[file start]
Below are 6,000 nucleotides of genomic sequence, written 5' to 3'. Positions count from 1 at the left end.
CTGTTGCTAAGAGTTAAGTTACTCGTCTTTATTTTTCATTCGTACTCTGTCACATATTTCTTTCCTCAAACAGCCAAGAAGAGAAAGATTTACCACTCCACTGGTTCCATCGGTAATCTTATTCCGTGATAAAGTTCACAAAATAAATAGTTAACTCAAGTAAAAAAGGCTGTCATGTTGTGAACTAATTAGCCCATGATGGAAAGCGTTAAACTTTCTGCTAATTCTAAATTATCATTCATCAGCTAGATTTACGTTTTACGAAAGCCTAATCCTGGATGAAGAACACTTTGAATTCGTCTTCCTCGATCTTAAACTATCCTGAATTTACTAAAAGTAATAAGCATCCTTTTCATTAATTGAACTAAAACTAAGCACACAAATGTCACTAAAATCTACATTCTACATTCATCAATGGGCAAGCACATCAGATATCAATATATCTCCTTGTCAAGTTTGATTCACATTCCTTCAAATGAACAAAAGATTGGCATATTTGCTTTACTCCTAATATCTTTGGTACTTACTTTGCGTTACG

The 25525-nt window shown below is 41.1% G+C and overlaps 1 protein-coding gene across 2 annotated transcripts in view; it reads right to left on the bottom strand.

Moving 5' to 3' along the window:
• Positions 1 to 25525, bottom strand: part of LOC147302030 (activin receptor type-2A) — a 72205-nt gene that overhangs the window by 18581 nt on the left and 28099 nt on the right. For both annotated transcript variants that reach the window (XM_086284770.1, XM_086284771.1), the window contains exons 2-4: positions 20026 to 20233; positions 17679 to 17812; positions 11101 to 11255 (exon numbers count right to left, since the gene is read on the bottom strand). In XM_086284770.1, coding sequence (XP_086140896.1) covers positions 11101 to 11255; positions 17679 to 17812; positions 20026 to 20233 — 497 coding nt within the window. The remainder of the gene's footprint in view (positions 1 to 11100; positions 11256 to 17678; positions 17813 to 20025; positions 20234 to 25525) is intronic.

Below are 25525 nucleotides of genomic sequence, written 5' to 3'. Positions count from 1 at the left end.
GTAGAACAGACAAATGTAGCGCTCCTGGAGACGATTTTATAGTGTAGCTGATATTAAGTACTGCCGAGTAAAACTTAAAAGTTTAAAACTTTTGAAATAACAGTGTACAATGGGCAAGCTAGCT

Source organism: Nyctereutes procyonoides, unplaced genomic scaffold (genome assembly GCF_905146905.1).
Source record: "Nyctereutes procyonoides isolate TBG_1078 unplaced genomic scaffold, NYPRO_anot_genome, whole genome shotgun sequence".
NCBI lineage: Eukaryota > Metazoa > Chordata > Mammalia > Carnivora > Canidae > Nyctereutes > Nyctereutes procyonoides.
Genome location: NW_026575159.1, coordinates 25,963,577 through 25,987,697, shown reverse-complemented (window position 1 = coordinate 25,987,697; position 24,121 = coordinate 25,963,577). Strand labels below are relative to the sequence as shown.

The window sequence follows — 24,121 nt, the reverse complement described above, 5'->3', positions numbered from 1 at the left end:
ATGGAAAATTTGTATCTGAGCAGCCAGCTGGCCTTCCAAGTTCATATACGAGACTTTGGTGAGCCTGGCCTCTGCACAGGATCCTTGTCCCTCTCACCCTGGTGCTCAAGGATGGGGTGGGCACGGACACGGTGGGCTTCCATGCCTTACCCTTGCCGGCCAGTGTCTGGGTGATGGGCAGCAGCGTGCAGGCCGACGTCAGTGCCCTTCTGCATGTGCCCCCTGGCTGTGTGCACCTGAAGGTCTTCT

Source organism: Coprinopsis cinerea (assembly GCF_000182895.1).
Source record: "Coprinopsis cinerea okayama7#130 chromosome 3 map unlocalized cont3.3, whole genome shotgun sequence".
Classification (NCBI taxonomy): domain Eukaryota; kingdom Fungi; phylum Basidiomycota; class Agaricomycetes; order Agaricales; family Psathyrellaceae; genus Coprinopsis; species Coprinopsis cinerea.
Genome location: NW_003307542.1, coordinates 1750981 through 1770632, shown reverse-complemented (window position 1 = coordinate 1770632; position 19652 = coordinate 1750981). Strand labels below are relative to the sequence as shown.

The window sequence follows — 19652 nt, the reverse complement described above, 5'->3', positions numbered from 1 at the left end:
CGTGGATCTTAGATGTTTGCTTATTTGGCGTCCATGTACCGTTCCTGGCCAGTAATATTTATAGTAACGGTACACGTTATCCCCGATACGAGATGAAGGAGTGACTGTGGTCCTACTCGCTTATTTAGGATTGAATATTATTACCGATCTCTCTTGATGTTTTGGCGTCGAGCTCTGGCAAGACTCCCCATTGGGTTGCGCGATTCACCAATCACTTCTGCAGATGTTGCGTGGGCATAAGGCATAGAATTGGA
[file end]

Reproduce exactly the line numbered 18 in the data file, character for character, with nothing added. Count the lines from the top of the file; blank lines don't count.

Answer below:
The window sequence follows — 19652 nt, the reverse complement described above, 5'->3', positions numbered from 1 at the left end: